Like it or not, consumer testing of new products is a fact of life. When the first production model of Silvretta Pure backcountry skiing binding came out a few years ago, it seemed weak but at WildSnow.com world headquarters we gave it the benefit of the doubt, and adopted a wait-and-see attitude. Once real-life North American skiers began to “test” the first Pure of 04/05, breakage problems occurred. Such problems were prevalent enough to warrant various reinforcements that occurred during that same model year and continue to the present.ther recent model AT bindings, nor as forgiving of user error such as mis-adjustment of length or height of toe wings.
Before I write more about Pure, be it known that all AT bindings can break. Ski touring bindings are always a compromise between weight and durability, with the needle shifting from one end of the scale to the other depending on what part of the market bindings are intended for.
But breakage reports I hear about bindings other than Pure are usually associated with high mileage bindings or harsh beater falls. In the case of Pure (through this year’s models) the breakage I witness or hear of appears to occur more in normal use.
So here is my take based on what I’ve heard from reliable sources as well as witnessed in person these past few seasons. These recommendations for all Silvretta Pure models up to and including this season’s models (06/07). No doubt there are exceptions to the following, if that includes you our comments are open for your opinion.
) We do not recommend Pure for larger skiers, especially if the binding will be used for resort skiing or aggressive backcountry skiing.
) We do not recommend the Pure for resort skiing, but if you must, we say you’d need to be of average or lighter weight build, ski un-aggressively, and fall infrequently.
) We do not recommend the Pure for aggressive ski touring, such as climbing steep convoluted terrain. Likewise, we do not recommend the Pure for any sort of bushwhacking.
) We recommend the Pure as a choice for moderate touring when price of binding is an issue, and the user is an average weight conservative skier who falls infrequently.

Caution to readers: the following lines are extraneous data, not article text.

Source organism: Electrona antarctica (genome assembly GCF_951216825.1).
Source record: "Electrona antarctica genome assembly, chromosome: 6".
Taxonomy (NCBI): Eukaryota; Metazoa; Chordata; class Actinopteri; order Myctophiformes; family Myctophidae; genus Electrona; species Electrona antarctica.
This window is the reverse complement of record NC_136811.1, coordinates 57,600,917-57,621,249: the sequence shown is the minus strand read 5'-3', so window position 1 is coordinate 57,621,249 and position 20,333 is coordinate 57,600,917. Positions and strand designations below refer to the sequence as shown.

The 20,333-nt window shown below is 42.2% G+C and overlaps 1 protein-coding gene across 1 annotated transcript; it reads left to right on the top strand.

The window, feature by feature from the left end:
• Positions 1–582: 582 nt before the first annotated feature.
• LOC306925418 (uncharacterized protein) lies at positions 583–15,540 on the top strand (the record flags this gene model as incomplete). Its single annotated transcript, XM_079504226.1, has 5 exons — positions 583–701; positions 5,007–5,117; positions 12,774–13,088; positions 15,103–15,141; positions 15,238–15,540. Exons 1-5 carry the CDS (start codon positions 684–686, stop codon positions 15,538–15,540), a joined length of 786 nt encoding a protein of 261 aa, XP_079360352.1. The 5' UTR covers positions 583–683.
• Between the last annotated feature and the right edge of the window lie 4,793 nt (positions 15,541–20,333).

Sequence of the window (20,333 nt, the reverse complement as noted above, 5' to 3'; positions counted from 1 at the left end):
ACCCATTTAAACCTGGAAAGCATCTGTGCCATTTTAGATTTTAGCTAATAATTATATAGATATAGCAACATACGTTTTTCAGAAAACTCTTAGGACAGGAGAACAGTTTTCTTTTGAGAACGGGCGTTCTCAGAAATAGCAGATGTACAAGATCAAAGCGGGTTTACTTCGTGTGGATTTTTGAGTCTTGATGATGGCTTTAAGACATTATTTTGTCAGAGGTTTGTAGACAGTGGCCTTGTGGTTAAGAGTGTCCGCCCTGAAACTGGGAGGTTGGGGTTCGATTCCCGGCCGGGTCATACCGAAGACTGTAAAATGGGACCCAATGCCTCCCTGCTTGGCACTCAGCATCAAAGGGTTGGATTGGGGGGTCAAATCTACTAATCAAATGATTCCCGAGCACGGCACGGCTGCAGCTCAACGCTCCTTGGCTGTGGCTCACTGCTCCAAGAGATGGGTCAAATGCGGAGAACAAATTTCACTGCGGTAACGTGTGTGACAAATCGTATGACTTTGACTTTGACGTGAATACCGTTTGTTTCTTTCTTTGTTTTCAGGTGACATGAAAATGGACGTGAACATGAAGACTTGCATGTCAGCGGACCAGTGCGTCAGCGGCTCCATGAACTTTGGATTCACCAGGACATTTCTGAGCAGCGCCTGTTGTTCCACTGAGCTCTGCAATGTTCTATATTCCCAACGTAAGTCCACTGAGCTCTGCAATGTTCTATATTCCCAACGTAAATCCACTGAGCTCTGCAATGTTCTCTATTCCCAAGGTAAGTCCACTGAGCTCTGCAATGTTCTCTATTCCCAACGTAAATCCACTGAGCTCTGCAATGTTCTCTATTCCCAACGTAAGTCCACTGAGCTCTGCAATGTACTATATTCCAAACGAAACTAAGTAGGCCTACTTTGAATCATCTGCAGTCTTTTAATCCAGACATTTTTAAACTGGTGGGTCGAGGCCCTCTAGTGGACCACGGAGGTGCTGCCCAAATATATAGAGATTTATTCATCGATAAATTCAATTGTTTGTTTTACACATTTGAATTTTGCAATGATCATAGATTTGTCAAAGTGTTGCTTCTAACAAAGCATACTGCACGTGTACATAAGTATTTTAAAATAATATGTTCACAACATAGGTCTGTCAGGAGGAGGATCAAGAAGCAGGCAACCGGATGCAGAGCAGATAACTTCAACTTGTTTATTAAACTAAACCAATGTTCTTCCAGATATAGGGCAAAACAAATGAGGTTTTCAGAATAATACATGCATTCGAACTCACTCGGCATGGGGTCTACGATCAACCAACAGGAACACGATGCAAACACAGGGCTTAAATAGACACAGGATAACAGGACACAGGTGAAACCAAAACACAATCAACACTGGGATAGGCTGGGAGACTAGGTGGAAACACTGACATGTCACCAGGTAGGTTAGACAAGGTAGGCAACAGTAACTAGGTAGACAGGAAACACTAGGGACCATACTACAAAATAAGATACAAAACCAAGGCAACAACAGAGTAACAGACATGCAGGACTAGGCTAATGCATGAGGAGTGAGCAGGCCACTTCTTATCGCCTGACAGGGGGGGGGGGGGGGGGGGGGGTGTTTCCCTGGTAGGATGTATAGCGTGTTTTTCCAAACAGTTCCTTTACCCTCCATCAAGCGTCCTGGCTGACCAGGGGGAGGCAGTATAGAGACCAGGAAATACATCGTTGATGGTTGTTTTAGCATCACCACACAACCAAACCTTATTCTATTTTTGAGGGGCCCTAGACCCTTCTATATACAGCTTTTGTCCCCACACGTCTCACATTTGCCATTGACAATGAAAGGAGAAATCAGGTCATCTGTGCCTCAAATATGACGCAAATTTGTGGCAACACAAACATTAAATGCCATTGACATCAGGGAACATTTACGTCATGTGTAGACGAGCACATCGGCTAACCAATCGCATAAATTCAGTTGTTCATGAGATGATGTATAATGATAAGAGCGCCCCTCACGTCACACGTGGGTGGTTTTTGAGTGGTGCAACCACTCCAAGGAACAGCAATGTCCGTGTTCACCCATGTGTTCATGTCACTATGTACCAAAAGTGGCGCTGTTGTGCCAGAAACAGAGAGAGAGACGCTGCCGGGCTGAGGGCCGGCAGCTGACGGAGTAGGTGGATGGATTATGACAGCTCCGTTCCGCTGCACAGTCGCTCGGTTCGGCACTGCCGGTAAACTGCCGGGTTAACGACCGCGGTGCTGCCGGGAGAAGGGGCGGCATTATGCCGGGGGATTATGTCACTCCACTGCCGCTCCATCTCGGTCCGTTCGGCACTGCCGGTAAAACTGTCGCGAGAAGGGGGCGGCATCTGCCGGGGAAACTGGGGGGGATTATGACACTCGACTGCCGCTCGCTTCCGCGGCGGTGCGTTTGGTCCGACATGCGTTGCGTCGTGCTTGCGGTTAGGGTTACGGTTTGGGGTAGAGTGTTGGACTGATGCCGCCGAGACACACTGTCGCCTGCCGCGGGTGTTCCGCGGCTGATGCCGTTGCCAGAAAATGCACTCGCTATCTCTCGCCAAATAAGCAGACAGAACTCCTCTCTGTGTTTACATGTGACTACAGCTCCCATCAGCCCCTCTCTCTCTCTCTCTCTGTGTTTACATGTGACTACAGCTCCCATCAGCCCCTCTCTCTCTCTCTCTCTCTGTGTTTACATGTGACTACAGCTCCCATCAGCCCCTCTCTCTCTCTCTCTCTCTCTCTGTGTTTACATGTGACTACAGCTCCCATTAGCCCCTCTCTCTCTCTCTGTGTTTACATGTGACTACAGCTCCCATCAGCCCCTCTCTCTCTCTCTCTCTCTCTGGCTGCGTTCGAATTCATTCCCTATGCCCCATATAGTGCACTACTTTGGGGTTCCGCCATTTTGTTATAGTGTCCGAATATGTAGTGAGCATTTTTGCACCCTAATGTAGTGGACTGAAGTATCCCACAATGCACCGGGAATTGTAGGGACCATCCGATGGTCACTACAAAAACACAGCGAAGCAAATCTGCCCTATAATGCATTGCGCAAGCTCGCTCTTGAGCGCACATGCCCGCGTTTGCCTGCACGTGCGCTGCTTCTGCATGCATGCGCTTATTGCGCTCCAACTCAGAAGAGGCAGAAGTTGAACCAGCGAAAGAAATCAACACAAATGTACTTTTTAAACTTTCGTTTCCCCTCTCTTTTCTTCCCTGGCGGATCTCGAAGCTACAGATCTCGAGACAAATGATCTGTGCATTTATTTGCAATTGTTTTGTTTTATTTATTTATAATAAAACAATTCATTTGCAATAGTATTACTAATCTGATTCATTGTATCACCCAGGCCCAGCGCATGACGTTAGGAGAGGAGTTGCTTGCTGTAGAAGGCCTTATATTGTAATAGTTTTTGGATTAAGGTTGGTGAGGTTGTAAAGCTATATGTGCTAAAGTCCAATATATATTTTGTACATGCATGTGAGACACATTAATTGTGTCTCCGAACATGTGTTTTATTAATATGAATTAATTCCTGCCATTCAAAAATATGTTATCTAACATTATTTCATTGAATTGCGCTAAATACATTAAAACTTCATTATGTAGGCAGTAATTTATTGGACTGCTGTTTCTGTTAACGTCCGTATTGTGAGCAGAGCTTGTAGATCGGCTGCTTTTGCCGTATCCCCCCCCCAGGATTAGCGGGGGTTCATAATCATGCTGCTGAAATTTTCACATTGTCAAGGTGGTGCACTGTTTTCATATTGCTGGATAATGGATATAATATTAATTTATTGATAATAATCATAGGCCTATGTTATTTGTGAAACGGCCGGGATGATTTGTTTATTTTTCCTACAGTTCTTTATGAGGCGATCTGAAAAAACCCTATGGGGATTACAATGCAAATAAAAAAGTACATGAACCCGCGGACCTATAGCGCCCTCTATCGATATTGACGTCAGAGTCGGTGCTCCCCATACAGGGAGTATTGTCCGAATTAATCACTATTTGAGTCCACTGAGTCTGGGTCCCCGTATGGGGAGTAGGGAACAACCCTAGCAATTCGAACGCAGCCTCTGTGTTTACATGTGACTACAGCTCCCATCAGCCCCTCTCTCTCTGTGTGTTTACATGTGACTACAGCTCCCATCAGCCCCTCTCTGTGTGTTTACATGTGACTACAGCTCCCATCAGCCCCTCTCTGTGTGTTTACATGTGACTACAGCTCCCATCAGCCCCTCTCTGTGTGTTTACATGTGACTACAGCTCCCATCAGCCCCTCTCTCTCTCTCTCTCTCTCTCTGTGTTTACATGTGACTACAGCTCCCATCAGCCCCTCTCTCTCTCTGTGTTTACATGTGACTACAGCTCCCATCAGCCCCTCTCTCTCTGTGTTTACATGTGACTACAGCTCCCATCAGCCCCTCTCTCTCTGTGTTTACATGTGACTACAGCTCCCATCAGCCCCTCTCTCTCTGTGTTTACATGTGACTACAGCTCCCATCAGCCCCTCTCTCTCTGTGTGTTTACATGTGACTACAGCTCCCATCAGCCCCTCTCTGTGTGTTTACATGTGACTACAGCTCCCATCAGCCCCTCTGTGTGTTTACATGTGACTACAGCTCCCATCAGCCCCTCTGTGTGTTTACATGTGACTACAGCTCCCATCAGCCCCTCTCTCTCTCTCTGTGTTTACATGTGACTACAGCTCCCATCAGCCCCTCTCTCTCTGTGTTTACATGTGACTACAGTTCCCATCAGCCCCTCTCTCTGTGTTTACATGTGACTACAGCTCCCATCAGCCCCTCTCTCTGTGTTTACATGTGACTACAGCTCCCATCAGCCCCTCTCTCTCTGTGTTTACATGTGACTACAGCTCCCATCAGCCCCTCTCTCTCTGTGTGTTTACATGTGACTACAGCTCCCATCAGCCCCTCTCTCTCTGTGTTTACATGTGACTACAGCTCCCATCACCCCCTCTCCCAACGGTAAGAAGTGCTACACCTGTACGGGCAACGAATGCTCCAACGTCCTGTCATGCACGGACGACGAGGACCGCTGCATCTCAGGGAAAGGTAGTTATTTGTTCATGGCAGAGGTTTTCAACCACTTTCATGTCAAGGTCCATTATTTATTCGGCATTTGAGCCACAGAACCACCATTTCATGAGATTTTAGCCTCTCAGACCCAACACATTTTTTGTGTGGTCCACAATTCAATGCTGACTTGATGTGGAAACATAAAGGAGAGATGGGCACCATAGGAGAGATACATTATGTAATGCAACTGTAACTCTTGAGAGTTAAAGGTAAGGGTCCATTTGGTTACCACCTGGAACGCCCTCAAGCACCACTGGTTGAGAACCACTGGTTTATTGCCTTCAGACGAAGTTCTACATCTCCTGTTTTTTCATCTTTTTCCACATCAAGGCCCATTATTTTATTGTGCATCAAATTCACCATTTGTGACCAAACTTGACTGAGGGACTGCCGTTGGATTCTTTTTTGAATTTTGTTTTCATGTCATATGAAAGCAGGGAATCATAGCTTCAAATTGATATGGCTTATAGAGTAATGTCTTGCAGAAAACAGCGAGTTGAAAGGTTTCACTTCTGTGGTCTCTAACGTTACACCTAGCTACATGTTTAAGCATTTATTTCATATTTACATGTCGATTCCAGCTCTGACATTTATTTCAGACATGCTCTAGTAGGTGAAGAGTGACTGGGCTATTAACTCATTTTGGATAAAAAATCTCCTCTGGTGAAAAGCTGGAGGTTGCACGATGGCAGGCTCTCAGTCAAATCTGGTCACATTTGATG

) In all cases, we only recommend using 06/07 (grey toe wings) or more recent models. We DO NOT recommend any Pure bindings that are pre 06/07 (red toe wings). Beware the used market and ski shop back-stock.
) In all cases, IT IS ESSENTIAL that the height of the toe wings that hold your boot down is adjusted correctly, length of binding is adjusted correctly, and safety DIN is set correctly for your weight, body type and ability (not dialed to the max).
) We do not recommend using any current model Pure with alpine boots or with stiff “freeride” style AT boots.
All models of Pure have received significant improvements for model year 07/08. Consumer testing will commence when those bindings go into distribution, or possibly before. I examined the new models when I was in Europe, and we’re expecting the new models for WildSnow evaluation though we have no idea what the timing will be on that. Once we get samples the first thing I’ll do is report here about any durability improvements or design changes that prevent stress on the binding.
Maker’s take on one past breakage event.
WildSnow.com publisher emeritus and founder Lou (Louis Dawson) has a 50+ years career in climbing, backcountry skiing and ski mountaineering. He was the first person in history to ski down all 54 Colorado 14,000-foot peaks, has authored numerous books about about backcountry skiing, and has skied from the summit of Denali in Alaska, North America’s highest mountain. For more about Lou, please see his personal website at https://www.loudawson.com/ (Blogger stats: 5 foot 10 inches (178 cm) tall, 160 lbs (72574.8 grams).